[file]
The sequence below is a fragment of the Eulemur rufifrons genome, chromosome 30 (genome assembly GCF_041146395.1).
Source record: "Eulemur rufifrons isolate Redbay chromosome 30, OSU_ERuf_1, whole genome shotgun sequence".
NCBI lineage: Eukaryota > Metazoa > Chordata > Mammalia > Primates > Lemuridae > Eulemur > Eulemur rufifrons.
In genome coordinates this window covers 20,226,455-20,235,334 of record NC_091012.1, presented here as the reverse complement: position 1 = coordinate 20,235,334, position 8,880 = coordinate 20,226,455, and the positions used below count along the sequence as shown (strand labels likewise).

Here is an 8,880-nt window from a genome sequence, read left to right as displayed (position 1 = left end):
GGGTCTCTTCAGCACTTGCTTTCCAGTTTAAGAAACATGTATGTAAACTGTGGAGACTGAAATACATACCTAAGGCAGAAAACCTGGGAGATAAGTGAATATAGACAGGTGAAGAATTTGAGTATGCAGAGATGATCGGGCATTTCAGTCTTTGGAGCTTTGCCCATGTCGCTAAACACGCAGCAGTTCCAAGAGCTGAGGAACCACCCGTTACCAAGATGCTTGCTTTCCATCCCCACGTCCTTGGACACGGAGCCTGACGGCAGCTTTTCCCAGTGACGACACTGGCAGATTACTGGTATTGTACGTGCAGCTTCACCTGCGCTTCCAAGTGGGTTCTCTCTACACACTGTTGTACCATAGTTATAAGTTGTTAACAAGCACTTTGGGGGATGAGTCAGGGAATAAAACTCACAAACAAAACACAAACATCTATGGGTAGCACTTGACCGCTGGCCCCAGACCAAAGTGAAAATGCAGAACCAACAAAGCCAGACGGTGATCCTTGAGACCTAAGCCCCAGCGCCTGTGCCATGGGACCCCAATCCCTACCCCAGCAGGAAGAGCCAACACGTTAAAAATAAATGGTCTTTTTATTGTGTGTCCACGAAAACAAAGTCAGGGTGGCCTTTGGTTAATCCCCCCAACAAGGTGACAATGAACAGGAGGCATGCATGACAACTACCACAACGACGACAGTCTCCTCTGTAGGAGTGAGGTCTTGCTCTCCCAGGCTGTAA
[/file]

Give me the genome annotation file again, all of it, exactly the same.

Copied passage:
The sequence below is a fragment of the Eulemur rufifrons genome, chromosome 30 (genome assembly GCF_041146395.1).
Source record: "Eulemur rufifrons isolate Redbay chromosome 30, OSU_ERuf_1, whole genome shotgun sequence".
NCBI lineage: Eukaryota > Metazoa > Chordata > Mammalia > Primates > Lemuridae > Eulemur > Eulemur rufifrons.
In genome coordinates this window covers 20,226,455-20,235,334 of record NC_091012.1, presented here as the reverse complement: position 1 = coordinate 20,235,334, position 8,880 = coordinate 20,226,455, and the positions used below count along the sequence as shown (strand labels likewise).

Here is an 8,880-nt window from a genome sequence, read left to right as displayed (position 1 = left end):
GGGTCTCTTCAGCACTTGCTTTCCAGTTTAAGAAACATGTATGTAAACTGTGGAGACTGAAATACATACCTAAGGCAGAAAACCTGGGAGATAAGTGAATATAGACAGGTGAAGAATTTGAGTATGCAGAGATGATCGGGCATTTCAGTCTTTGGAGCTTTGCCCATGTCGCTAAACACGCAGCAGTTCCAAGAGCTGAGGAACCACCCGTTACCAAGATGCTTGCTTTCCATCCCCACGTCCTTGGACACGGAGCCTGACGGCAGCTTTTCCCAGTGACGACACTGGCAGATTACTGGTATTGTACGTGCAGCTTCACCTGCGCTTCCAAGTGGGTTCTCTCTACACACTGTTGTACCATAGTTATAAGTTGTTAACAAGCACTTTGGGGGATGAGTCAGGGAATAAAACTCACAAACAAAACACAAACATCTATGGGTAGCACTTGACCGCTGGCCCCAGACCAAAGTGAAAATGCAGAACCAACAAAGCCAGACGGTGATCCTTGAGACCTAAGCCCCAGCGCCTGTGCCATGGGACCCCAATCCCTACCCCAGCAGGAAGAGCCAACACGTTAAAAATAAATGGTCTTTTTATTGTGTGTCCACGAAAACAAAGTCAGGGTGGCCTTTGGTTAATCCCCCCAACAAGGTGACAATGAACAGGAGGCATGCATGACAACTACCACAACGACGACAGTCTCCTCTGTAGGAGTGAGGTCTTGCTCTCCCAGGCTGTAA